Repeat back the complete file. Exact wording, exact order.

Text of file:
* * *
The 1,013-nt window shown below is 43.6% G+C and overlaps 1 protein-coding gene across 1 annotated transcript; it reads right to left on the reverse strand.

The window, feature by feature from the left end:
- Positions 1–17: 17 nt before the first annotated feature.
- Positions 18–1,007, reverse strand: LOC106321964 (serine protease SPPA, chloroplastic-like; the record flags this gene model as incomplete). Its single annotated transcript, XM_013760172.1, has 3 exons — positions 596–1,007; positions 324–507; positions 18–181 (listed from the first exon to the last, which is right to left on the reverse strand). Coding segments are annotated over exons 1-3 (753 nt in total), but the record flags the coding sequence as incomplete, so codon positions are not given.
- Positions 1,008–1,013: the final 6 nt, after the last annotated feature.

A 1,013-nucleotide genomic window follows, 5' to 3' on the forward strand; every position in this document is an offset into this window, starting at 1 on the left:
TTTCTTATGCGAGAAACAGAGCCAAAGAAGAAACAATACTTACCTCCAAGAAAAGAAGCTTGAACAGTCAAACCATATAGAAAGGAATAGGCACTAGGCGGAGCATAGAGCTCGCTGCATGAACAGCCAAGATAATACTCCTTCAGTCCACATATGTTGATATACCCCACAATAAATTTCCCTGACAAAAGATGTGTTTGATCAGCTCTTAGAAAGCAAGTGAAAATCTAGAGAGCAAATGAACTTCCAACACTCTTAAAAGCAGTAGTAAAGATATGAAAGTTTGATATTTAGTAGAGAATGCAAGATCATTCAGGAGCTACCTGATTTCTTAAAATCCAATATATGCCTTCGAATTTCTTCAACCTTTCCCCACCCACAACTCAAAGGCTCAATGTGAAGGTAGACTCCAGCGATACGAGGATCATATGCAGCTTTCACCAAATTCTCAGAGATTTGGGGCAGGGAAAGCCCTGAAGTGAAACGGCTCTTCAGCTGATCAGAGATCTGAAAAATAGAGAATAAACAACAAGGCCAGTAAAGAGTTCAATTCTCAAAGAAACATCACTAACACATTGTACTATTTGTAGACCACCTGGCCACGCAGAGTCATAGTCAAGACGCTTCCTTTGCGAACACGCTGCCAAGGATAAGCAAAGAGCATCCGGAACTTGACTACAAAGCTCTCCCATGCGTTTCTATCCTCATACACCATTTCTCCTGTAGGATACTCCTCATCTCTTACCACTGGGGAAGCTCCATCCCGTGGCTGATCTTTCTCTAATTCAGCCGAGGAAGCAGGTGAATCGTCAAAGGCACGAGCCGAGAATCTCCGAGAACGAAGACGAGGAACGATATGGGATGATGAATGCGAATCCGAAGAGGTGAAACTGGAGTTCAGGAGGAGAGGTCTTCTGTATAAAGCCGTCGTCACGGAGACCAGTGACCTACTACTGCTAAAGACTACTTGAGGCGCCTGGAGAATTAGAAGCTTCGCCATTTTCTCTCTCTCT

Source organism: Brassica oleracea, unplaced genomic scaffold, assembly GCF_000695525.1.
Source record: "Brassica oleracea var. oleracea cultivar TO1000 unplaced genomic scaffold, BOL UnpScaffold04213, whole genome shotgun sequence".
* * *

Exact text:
The 1,013-nt window shown below is 43.6% G+C and overlaps 1 protein-coding gene across 1 annotated transcript; it reads right to left on the reverse strand.

The window, feature by feature from the left end:
- Positions 1–17: 17 nt before the first annotated feature.
- Positions 18–1,007, reverse strand: LOC106321964 (serine protease SPPA, chloroplastic-like; the record flags this gene model as incomplete). Its single annotated transcript, XM_013760172.1, has 3 exons — positions 596–1,007; positions 324–507; positions 18–181 (listed from the first exon to the last, which is right to left on the reverse strand). Coding segments are annotated over exons 1-3 (753 nt in total), but the record flags the coding sequence as incomplete, so codon positions are not given.
- Positions 1,008–1,013: the final 6 nt, after the last annotated feature.

A 1,013-nucleotide genomic window follows, 5' to 3' on the forward strand; every position in this document is an offset into this window, starting at 1 on the left:
TTTCTTATGCGAGAAACAGAGCCAAAGAAGAAACAATACTTACCTCCAAGAAAAGAAGCTTGAACAGTCAAACCATATAGAAAGGAATAGGCACTAGGCGGAGCATAGAGCTCGCTGCATGAACAGCCAAGATAATACTCCTTCAGTCCACATATGTTGATATACCCCACAATAAATTTCCCTGACAAAAGATGTGTTTGATCAGCTCTTAGAAAGCAAGTGAAAATCTAGAGAGCAAATGAACTTCCAACACTCTTAAAAGCAGTAGTAAAGATATGAAAGTTTGATATTTAGTAGAGAATGCAAGATCATTCAGGAGCTACCTGATTTCTTAAAATCCAATATATGCCTTCGAATTTCTTCAACCTTTCCCCACCCACAACTCAAAGGCTCAATGTGAAGGTAGACTCCAGCGATACGAGGATCATATGCAGCTTTCACCAAATTCTCAGAGATTTGGGGCAGGGAAAGCCCTGAAGTGAAACGGCTCTTCAGCTGATCAGAGATCTGAAAAATAGAGAATAAACAACAAGGCCAGTAAAGAGTTCAATTCTCAAAGAAACATCACTAACACATTGTACTATTTGTAGACCACCTGGCCACGCAGAGTCATAGTCAAGACGCTTCCTTTGCGAACACGCTGCCAAGGATAAGCAAAGAGCATCCGGAACTTGACTACAAAGCTCTCCCATGCGTTTCTATCCTCATACACCATTTCTCCTGTAGGATACTCCTCATCTCTTACCACTGGGGAAGCTCCATCCCGTGGCTGATCTTTCTCTAATTCAGCCGAGGAAGCAGGTGAATCGTCAAAGGCACGAGCCGAGAATCTCCGAGAACGAAGACGAGGAACGATATGGGATGATGAATGCGAATCCGAAGAGGTGAAACTGGAGTTCAGGAGGAGAGGTCTTCTGTATAAAGCCGTCGTCACGGAGACCAGTGACCTACTACTGCTAAAGACTACTTGAGGCGCCTGGAGAATTAGAAGCTTCGCCATTTTCTCTCTCTCT

Source organism: Brassica oleracea, unplaced genomic scaffold, assembly GCF_000695525.1.
Source record: "Brassica oleracea var. oleracea cultivar TO1000 unplaced genomic scaffold, BOL UnpScaffold04213, whole genome shotgun sequence".